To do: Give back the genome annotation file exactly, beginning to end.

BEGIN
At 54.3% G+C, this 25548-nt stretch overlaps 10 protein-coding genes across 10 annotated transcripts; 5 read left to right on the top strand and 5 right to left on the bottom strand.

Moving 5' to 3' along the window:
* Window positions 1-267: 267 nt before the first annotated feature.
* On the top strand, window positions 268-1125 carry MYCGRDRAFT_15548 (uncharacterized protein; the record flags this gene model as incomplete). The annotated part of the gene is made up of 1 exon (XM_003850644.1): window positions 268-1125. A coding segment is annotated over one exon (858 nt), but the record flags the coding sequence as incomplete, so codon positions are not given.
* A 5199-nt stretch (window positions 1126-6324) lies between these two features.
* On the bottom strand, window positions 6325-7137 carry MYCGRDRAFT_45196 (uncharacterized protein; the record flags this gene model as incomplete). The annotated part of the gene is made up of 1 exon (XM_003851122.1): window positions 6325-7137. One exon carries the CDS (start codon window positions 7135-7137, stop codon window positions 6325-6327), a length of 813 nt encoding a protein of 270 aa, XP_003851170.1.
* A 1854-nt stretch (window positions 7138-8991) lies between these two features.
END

At 54.3% G+C, this 25548-nt stretch overlaps 10 protein-coding genes across 10 annotated transcripts; 5 read left to right on the top strand and 5 right to left on the bottom strand.

Moving 5' to 3' along the window:
* Window positions 1-267: 267 nt before the first annotated feature.
* On the top strand, window positions 268-1125 carry MYCGRDRAFT_15548 (uncharacterized protein; the record flags this gene model as incomplete). The annotated part of the gene is made up of 1 exon (XM_003850644.1): window positions 268-1125. A coding segment is annotated over one exon (858 nt), but the record flags the coding sequence as incomplete, so codon positions are not given.
* A 5199-nt stretch (window positions 1126-6324) lies between these two features.
* On the bottom strand, window positions 6325-7137 carry MYCGRDRAFT_45196 (uncharacterized protein; the record flags this gene model as incomplete). The annotated part of the gene is made up of 1 exon (XM_003851122.1): window positions 6325-7137. One exon carries the CDS (start codon window positions 7135-7137, stop codon window positions 6325-6327), a length of 813 nt encoding a protein of 270 aa, XP_003851170.1.
* A 1854-nt stretch (window positions 7138-8991) lies between these two features.